The typical vertical profile comprises from top to bottom: i) The laterite layer with a few meters thickness, ii) The alterite (or regolith) layer, a few tens of meters thick, derived from the weathering of the basement rocks; iii) The fractured layer which consists of the massive rocks.
The Am Zoer site is located in the south-west, and that of Guereda-Iriba in the northeast (Figure 1).This region is regularly faced with recurring problems of water supply.This situation is linked to the climatic context of this region with a rather low rainfall, but also to the lack of knowledge about the basement aquifer.However, the basement aquifer of Wadi-Fira constitutes the main source of water supply for the populations of this region.The aquifer system has two main types of reservoirs, the alterites reservoir and the fractured reservoir.The formations of the Precambrian basement identified in Chad, of which the Ouaddaï massif forms part, covers between 15% and 20% of the territory of the country  .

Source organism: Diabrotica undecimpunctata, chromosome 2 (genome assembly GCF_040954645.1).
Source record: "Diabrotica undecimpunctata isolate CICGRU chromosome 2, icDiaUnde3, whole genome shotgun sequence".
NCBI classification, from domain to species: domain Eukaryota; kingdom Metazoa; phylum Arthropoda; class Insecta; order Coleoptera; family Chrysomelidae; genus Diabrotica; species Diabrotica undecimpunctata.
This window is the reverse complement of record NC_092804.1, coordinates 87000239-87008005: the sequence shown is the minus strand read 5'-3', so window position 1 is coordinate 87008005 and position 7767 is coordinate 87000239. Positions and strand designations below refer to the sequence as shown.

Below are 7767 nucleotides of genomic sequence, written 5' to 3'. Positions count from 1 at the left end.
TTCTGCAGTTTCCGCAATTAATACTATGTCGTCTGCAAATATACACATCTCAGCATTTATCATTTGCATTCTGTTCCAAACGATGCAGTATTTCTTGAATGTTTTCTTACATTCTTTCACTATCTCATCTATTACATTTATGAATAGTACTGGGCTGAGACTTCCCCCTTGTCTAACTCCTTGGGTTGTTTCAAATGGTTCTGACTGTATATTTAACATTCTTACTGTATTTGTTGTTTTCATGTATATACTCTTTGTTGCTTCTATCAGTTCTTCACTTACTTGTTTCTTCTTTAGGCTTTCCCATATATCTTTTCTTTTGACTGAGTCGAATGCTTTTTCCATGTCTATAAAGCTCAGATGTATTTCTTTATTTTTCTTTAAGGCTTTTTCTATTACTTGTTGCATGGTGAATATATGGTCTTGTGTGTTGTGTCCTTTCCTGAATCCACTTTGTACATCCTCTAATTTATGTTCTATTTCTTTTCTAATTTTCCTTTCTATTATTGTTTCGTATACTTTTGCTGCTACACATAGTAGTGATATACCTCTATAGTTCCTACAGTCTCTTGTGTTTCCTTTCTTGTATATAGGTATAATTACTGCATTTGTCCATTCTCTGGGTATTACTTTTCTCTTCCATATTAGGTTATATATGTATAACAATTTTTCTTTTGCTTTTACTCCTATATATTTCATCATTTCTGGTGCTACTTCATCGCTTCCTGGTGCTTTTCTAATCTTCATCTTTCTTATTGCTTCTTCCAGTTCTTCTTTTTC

The formations encountered are granitoids, metamorphic rocks (schists, quartzites, micaschists, gneiss, green rocks and migmatites) and volcano-sedimentary formations.
Transmissivities estimated by pumping tests on deep wells range between 1.9 × 10 were obtained at Diker (Am Zoer site) and on two wells at Guereda.
Such high discharges are linked respectively to a thick sedimentary layer (20 to 40 m) and a well-developed (10 and 26 m) weathered and/or fractured horizon. This map does not differentiate the laterite reservoir from the fractured rocks reservoir.
The stable isotopes were interpreted using conventional IAEA methods.
The results permitted to differentiate the laterite reservoir from the deep fractured reservoir.
The main process controlling groundwater mineralization is water-rocks interaction and natural minerals dissolution.